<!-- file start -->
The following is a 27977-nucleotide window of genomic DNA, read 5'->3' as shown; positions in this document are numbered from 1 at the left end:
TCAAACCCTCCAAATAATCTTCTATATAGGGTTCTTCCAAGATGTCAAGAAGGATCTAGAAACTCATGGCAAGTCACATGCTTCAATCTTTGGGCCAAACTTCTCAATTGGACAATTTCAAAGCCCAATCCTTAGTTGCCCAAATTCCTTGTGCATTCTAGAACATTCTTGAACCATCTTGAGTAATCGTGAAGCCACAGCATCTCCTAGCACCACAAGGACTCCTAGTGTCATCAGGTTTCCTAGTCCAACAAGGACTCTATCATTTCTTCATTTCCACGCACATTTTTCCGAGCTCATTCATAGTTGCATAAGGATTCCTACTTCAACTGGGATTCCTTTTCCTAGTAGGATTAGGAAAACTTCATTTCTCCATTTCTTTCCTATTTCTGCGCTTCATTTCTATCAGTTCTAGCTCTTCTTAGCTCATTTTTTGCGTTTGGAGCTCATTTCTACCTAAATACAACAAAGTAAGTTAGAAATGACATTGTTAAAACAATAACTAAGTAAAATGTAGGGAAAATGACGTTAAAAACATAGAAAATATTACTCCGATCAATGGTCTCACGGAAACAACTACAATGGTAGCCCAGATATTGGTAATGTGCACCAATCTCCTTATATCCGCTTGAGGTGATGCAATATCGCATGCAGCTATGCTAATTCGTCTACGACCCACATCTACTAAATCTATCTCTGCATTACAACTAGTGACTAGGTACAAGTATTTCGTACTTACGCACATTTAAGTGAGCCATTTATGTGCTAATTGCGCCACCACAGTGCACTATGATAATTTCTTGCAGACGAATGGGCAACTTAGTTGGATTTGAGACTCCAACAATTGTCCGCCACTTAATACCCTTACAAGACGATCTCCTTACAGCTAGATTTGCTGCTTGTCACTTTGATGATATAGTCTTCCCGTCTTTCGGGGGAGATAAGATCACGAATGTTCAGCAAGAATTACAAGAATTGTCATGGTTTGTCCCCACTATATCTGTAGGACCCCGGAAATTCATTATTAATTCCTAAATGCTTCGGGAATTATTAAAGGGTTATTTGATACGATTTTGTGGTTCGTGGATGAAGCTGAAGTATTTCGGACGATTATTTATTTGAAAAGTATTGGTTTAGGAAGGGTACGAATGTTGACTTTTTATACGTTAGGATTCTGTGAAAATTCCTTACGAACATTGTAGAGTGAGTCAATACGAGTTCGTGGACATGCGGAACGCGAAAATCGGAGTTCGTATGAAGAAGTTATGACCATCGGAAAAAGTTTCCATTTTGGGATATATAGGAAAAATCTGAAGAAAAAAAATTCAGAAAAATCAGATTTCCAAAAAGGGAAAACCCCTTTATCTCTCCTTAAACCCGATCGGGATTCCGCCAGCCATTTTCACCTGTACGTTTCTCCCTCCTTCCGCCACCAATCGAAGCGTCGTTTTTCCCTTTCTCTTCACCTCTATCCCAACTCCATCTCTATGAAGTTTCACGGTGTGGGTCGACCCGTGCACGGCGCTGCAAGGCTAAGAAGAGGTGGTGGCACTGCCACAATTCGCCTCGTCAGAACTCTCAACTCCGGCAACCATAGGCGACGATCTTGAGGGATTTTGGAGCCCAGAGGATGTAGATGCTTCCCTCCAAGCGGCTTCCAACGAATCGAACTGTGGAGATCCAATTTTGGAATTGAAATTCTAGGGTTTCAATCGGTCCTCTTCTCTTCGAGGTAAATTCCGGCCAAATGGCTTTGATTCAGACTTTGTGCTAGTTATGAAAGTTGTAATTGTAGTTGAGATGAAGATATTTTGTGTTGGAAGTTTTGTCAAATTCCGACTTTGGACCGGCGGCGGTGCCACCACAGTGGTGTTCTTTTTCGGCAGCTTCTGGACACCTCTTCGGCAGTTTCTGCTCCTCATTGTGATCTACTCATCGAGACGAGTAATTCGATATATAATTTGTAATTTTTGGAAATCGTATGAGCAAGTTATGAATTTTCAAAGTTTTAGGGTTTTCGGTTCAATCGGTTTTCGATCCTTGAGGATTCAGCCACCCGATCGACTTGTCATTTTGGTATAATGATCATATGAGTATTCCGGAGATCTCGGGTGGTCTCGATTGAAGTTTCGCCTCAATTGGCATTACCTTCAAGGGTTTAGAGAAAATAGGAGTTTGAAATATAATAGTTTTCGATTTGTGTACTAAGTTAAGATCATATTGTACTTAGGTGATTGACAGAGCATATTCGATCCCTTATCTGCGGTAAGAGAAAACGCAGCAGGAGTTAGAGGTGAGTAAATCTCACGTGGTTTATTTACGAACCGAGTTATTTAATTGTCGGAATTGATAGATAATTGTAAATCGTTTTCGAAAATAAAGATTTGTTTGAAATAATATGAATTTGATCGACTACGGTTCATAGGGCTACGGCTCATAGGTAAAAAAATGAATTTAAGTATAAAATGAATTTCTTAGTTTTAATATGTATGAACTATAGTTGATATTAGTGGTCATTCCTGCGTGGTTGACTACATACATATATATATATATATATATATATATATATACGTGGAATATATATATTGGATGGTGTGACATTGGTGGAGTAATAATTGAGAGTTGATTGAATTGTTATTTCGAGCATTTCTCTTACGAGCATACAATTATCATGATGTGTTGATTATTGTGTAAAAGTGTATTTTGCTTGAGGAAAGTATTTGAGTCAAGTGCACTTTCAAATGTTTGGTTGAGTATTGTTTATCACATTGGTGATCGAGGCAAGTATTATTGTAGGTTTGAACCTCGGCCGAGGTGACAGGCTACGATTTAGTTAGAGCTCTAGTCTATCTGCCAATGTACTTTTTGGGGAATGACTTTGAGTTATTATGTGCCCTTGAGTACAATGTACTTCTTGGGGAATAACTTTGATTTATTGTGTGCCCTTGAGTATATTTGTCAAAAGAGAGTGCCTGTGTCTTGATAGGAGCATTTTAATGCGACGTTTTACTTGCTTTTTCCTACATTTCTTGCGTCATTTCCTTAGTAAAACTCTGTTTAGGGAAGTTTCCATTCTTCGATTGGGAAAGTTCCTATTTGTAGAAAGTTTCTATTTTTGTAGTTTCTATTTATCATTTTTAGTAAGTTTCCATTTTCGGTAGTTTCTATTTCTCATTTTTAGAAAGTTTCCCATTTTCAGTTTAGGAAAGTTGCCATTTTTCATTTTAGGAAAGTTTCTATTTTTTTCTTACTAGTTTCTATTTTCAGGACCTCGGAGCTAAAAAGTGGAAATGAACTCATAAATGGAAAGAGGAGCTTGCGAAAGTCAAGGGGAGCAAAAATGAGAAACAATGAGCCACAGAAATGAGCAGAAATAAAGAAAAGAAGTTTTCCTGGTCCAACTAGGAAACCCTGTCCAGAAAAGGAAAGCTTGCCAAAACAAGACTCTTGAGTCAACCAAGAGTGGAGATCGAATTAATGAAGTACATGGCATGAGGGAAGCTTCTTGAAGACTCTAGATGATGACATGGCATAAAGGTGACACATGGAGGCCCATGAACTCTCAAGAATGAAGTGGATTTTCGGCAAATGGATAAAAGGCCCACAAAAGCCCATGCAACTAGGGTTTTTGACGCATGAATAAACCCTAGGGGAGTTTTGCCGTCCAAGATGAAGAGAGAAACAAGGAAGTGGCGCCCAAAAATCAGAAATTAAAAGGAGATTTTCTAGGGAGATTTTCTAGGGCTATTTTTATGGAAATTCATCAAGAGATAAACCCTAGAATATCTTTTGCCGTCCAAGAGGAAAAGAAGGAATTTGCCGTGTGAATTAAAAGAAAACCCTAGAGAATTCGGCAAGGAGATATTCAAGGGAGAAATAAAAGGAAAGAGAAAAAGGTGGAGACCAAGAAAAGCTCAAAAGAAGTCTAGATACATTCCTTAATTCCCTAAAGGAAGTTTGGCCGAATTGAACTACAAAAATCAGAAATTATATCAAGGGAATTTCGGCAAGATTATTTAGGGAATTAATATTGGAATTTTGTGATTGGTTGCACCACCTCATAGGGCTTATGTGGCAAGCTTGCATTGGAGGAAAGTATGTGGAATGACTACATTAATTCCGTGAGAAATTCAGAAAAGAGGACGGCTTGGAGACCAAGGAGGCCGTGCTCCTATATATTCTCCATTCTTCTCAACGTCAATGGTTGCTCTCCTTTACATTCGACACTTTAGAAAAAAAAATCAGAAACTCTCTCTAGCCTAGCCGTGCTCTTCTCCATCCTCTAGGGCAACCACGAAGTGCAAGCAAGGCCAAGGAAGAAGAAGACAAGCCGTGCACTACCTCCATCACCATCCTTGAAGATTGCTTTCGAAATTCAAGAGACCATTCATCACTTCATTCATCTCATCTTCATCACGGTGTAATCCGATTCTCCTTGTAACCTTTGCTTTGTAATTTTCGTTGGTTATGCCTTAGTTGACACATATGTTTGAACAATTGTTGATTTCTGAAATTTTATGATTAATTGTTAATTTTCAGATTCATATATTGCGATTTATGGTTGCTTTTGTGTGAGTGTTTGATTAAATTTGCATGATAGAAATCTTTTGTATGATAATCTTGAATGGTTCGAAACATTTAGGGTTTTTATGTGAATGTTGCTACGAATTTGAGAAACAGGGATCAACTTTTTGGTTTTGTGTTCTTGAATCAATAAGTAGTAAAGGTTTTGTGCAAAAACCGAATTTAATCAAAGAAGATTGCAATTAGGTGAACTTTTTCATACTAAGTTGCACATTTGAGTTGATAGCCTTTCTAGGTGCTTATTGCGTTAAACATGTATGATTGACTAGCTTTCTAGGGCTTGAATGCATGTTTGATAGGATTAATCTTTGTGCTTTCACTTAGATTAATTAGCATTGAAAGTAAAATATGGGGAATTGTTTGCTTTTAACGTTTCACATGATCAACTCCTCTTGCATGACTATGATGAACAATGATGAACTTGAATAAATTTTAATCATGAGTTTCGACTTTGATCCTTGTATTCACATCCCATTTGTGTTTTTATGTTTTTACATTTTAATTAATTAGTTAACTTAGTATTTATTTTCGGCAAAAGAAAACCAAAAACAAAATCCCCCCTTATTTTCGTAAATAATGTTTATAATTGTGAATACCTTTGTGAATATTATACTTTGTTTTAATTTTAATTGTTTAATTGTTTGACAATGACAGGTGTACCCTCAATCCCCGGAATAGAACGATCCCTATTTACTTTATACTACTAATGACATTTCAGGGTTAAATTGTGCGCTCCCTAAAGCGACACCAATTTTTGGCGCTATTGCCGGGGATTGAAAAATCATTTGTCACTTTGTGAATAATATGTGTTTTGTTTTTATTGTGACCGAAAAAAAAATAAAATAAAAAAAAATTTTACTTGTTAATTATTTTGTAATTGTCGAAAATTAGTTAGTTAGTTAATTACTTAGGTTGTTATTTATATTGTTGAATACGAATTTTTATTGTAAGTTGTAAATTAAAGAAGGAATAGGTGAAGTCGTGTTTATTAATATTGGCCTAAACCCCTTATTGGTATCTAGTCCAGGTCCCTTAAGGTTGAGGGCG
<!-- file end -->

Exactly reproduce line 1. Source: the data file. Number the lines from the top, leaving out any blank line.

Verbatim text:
The following is a 27977-nucleotide window of genomic DNA, read 5'->3' as shown; positions in this document are numbered from 1 at the left end: